© 2022 WRTI
Your Classical and Jazz Source
Play Live Radio
Next Up:
Available On Air Stations
Arts Desk

A Look at Classical Guitarist Sharon Isbin

J. Henry Fair
Classical Guitarist Sharon Isbin

She dreamed of growing up to be a rocket scientist, but now Sharon Isbin explores a different universe—the repertoire for classical guitar. WRTI’s Susan Lewis profiles the Grammy winner whose recent release is Alma Española with mezzo-soprano Isabel Leonard.

Listen to Susan's in-depth interview with Sharon Isbin.

Performing at The White House in 2009:

Radio script: 

[Music: Joachim Rodrigo, Concierto de Aranjuez, Sharon Isbin]

Susan Lewis: As a young girl, Sharon Isbin was captivated by a 1939 concerto by Joachim Rodrigo. 

Rodrigo's Concierto de Aranjuez was one of the first classical pieces that I ever fell in love with.

Sharon Isbin: The Concierto de Aranjuez was one of the first classical pieces that I ever fell in love with, and I used to listen to it every night before I went to sleep, saying, one day I will play this. 

SL: She grew up to master it, along with the traditional Spanish and Latin-American repertoire.  

[Music: Bach, Concerto in A minor into G minor, Sharon Isbin]

SL: She also immersed herself in Bach: transcribing and editing his work for the guitar—an instrument she finds so versatile.  

SI: What is surprising to most people is that we are using our fingernails. So you actually have to grow them and use them in a way that they create this extraordinary variety of colors and sounds.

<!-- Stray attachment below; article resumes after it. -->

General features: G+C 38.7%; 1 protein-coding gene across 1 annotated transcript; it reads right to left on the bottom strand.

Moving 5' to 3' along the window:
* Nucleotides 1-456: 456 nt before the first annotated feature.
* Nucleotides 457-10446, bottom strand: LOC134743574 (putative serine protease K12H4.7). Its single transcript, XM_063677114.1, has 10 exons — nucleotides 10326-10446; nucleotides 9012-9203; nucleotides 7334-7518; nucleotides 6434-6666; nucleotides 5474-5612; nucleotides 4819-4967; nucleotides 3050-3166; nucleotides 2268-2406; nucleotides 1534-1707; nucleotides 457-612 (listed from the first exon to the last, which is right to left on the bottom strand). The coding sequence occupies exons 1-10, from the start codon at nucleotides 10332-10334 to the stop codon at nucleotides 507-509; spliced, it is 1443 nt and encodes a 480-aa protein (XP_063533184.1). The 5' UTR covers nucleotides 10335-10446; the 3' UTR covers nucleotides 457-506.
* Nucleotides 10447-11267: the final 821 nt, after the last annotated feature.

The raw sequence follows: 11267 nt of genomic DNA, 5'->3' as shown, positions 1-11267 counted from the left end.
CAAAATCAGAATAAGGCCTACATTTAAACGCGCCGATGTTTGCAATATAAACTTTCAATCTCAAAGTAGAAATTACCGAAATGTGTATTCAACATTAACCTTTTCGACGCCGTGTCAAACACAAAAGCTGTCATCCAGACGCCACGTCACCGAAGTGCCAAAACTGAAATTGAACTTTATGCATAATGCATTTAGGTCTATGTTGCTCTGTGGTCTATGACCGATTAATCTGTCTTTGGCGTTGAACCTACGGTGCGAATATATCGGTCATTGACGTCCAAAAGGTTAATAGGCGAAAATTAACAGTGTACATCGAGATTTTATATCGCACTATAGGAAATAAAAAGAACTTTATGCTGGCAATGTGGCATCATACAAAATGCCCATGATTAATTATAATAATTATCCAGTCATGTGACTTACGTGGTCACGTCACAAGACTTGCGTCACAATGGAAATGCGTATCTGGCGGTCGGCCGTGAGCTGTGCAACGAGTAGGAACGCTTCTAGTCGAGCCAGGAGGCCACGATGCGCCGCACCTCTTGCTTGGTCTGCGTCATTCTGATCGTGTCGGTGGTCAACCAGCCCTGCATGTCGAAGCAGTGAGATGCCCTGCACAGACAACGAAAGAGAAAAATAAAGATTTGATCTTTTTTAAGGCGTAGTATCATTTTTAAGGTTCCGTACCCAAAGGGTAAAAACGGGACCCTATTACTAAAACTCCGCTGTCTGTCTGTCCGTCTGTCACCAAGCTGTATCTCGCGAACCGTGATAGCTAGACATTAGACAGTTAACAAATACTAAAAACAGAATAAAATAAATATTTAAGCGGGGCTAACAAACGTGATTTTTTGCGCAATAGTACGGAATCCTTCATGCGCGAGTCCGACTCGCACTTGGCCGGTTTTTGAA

SL: Isbin has been equally determined in commissioning new works. Among composers who’ve written for her: Tan Dun, Christopher Rouse.

[Music: Corgiliano, Troubadours]

SI: And one of the funniest stories is John Corigliano. I had met him at a party, and then two weeks later ran into him on line at the post office. And I said, “Hey, how would you like to write a concerto for me?”

[Music: Rouse, Concert de Gaudi, Sharon Isbin]

SI: Listening to the Chris Rouse is almost like listening to a Dali painting; the gestures of Spanish music evolve into something surreal.

[Music: Tan Dun, Concerto for Guitar and Orchestra, Sharon Isbin]

SI: In the case of Tan Dun, there’s a beautiful union in his concerto between Spanish Flamenco gestures and Chinese folk music.

SL: Among her honors, her recording of concerti by Dun and Rouse won a Grammy. She’s also the subject of an award-winning documentary, Sharon Isbin: Troubadour.

Sharon Isbin also won a Grammy for her CD, Journey to the New World, with Joan Baez and Mark O'Connor.